Raoul Wallenberg was a hero in an age of villainy. Arriving in Budapest on July 9, 1944, and financed by the American War Refugee Board, which sought to rescue Jews through neutral states like Sweden, Wallenberg presented the Hungarians with a list of 800 Hungarian Jews possessing some sort of (usually tenuous, if not downright imaginary) relationship with Sweden, whom the Swedish government promised to accept within its borders.
Over the next several months, Wallenberg and his staff of 300 – mostly local Jews – issued over 20,000 Swedish passports to Hungarian Jews, thus saving them from certain death. At the same time, he used his considerable diplomatic skills to drive a wedge between Hungarian fascists and their more fanatical German allies. His influence over Hungarian dictator Miklós Horthy also helped stop the transport of Hungarian Jews to Auschwitz.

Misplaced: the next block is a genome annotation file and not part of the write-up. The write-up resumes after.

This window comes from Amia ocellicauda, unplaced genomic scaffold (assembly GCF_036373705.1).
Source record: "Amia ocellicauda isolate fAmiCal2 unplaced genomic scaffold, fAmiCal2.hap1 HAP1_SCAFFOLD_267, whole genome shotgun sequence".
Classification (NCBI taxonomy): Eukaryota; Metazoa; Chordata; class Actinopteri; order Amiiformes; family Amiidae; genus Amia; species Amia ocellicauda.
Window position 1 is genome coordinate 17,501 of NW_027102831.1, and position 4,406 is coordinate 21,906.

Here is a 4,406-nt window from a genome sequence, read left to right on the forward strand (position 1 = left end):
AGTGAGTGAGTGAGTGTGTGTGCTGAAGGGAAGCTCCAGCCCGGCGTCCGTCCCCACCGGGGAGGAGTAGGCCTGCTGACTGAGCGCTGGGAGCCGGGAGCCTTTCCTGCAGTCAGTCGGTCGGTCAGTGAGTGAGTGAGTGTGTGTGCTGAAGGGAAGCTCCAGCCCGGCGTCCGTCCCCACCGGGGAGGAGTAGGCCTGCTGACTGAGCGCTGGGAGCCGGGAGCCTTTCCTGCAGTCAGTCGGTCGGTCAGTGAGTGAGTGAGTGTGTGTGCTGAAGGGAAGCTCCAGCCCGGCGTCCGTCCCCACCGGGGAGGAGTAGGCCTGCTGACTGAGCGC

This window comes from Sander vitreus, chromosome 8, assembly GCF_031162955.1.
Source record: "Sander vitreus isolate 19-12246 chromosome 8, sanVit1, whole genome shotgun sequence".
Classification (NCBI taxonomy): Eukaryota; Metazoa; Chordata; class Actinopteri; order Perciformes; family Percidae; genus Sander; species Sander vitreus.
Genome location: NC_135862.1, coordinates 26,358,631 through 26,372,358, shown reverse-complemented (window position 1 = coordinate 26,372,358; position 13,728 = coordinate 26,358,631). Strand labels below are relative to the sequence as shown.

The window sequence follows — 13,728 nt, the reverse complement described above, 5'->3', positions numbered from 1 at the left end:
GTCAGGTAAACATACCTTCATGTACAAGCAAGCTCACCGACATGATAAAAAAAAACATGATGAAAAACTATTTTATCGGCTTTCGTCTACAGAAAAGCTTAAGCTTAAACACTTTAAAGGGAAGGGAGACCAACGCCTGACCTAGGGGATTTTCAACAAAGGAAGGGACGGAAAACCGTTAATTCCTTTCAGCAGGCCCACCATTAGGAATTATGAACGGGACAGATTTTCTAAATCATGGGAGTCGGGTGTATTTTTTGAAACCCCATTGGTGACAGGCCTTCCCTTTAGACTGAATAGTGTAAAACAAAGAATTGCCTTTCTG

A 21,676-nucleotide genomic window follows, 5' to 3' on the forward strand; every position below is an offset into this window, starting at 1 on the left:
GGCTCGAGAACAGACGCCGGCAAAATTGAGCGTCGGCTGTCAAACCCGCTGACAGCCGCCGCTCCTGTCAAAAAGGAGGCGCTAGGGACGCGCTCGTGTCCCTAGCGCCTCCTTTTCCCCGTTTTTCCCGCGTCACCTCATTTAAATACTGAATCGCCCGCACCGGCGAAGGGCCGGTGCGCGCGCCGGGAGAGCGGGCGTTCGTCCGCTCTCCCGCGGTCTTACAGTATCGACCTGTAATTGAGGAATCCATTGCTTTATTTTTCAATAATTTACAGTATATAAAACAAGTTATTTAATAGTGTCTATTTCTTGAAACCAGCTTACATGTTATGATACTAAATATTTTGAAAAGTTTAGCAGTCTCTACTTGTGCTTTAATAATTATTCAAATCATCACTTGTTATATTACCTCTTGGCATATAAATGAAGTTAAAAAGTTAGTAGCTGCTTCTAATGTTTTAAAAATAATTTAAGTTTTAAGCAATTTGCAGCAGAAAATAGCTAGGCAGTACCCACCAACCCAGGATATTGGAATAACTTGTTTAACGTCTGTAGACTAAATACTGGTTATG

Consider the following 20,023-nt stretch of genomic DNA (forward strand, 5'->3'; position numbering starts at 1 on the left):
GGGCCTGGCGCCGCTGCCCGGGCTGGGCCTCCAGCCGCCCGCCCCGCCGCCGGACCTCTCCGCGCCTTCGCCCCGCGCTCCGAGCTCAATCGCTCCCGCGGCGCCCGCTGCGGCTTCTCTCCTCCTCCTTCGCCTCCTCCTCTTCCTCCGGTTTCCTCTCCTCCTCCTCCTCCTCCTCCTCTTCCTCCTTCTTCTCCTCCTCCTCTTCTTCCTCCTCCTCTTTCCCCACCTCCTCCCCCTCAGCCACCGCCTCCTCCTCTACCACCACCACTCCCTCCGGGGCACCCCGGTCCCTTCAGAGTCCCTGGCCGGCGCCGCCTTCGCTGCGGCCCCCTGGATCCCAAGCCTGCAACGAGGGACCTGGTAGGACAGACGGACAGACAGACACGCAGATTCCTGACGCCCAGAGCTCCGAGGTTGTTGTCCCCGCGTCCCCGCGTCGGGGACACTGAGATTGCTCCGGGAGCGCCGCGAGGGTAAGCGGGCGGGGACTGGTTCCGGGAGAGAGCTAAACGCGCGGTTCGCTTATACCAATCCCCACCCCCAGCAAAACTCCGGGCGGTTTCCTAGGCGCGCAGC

Thanks to Wallenberg’s direct and indirect actions, some 70,000 Jews survived the Budapest ghetto. No one knows for sure, but is is possible that Wallenberg saved up to 100,000 Hungarian Jews from the gas chambers and the bullets of Himmler’s Einsatzgruppen.
In November of 1944, Wallenberg personally – and at appalling personal risk – rescued 200 Jews from a Nazi death march.